But Whitman is reported to have marked the introductory passage describing the Sufis (63) and a passage about Rumi ("Dschelaleddin") as well (67). Particularly interesting, however, for considering the boundaries of Whitman's identification with Sufi thinking, is a passage he marked in the introduction that suggests a key distinction. "Nothing more distinguishes Eastern from Western thought than this passionate desecration of individuality" (82). Certainly Whitman embraces not just individuality but the complex intermediation of individual with individual, and individual with society. In his notation of this passage, then, is a reminder not just of a departure we can detect in Whitman's poetry and prose from that of the Sufi mystics, but a suggestion that this departure took place as a self-conscious engagement with what Whitman thought mystical Islam had to offer.


Bibliography and Further Reading

Alger, William Rounseville. The Poetry of the East. Boston: Whittemore, Niles and Hall, 1856.

Aminrazavi, Mehdi, ed. Sufism and American Literary Masters. Albany: SUNY Press, 2014.

Anonymous, "Good-Bye, my Fancy!" The Critic n.s. 16 (5 September 1891): 114. https://whitmanarchive.org/criticism/reviews/tei/anc.00136.html

Blodgett, Harold W. "Whitman in Iran." Walt Whitman Review 5 (1959): 11-12.

Conway, Moncure D. "Walt Whitman." Fortnightly Review 6 (15 October 1866): 538-48.

Curiel, Jonathan. Al' America: Travels through America's Arab and Islamic Roots. New York: The New Press, 2008.

Curtis, Edward E. Muslims in America: A Short History. New York: Oxford University Press, 2009.

Dyer, Daniel Thomas. "America of the Heart: Whitman and Rumi." Patheos (27 December 2016). patheos.com.

Fomeshi, Behnam Mirzababazadeh. Constructing the Persian Whitman. Forthcoming from Leiden University Press.

—. "'Something Foreign in It': A Study of an Iranian Translation of Whitman's Image." Transfer 14.1-2 (2019): 49-72.

Ford, Arthur L. "The Rose-Garden of the World: Near East Imagery in the Poetry of Walt Whitman." Walt Whitman Quarterly Review 5 (1987): 12-20.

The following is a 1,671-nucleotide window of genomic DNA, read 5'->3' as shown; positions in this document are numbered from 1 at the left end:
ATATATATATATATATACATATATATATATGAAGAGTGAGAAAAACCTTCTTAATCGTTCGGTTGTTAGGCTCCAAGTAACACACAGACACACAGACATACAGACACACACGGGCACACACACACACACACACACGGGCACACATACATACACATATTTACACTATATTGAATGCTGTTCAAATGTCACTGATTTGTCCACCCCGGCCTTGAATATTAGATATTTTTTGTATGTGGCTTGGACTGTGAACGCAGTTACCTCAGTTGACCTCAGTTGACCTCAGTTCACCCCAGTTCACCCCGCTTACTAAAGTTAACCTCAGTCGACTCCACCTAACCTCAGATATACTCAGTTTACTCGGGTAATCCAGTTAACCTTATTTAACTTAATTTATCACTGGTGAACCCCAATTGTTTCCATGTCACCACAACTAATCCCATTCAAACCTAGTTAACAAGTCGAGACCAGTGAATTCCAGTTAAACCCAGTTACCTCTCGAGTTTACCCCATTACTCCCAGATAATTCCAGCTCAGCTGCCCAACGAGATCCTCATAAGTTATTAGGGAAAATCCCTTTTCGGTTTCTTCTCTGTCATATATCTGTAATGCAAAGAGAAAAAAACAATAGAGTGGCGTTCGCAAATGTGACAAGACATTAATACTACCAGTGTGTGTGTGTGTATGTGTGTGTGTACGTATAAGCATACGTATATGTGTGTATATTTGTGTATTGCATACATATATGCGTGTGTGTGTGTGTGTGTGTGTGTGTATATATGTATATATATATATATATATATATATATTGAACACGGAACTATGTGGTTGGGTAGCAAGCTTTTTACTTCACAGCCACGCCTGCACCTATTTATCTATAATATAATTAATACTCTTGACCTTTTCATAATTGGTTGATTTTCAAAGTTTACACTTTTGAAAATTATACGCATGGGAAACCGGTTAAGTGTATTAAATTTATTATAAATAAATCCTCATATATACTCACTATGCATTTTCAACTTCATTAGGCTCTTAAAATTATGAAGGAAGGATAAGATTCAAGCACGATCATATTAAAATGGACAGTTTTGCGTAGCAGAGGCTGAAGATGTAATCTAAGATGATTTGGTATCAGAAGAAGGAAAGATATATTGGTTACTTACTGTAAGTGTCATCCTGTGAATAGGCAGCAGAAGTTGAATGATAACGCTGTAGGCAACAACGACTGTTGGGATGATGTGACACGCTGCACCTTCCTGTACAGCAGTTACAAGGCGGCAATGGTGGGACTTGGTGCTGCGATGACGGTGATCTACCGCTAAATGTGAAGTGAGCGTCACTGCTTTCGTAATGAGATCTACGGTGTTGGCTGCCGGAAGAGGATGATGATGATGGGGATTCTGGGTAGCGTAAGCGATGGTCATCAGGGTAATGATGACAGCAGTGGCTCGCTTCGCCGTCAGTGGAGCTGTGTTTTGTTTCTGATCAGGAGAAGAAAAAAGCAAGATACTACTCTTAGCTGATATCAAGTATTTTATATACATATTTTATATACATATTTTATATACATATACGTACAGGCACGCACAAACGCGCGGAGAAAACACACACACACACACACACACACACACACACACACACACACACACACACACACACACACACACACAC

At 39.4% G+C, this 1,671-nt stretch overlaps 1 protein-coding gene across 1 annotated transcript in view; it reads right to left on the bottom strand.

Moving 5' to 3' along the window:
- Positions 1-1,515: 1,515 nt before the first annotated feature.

Fayez, Ghulam M. "Motion Imagery in Rumi and Whitman." Walt Whitman Review 25 (1979).

GhaneaBassiri, Kambiz. A History of Islam in America: From the New World to the New World Order. New York: Cambridge University Press, 2010.

LeMaster, J.R., and Sabahat Jahan. Walt Whitman and the Persian Poets: A Study in Literature and Religion. Bethesda: Ibex, 2009.

Leon, Philip W. "Williams, Talcott (1849–1928)." J.R. LeMaster and Donald D. Kummings, eds., Walt Whitman: An Encyclopedia (New York: Garland Publishing, 1998). https://whitmanarchive.org/criticism/current/encyclopedia/entry_108.html

Said, Edward W. Orientalism. New York: Vintage, 1979.

Shah, Idries. Learning How to Learn: Psychology and Spirituality in the Sufi Way. San Francisco: Harper & Row, 1981.

Sharma, Roshan Lal. "Sufic Interpretations of Walt Whitman's 'Song of Myself.'" Studies in Humanities and Social Sciences: IIAS journal of the Inter-University Centre for Humanities and Social Sciences 12.2 (2005): 61-74.

—. "Walt Whitman and Sufism." Spring Magazine on English Literature 2.2. (17 February 2017). http://www.springmagazine.net/walt-whitman-sufism/

Smith, Jane I. Islam in America. New York: Columbia University Press, 2009.

Strangford, Viscount. "Walt Whitman." Pall Mall Gazette (16 February 1866): 10.

Toorawa, Shawkat M. "Walt Whitman in Adonis' Manhattan: Some Thoughts on A Grave for New York." Periodica Islamica 6 (1996): 15-20.

Traubel, Horace. "Notes on the Text of Leaves of Grass: VIII." The Conservator 9.1 (March 1898): 9-11.


Comments?

Published Works | In Whitman's Hand | Life & Letters | Commentary | Resources | Pictures & Sound

Support the Archive | About the Archive

Distributed under a Creative Commons License. Ed Folsom & Kenneth M. Price, editors.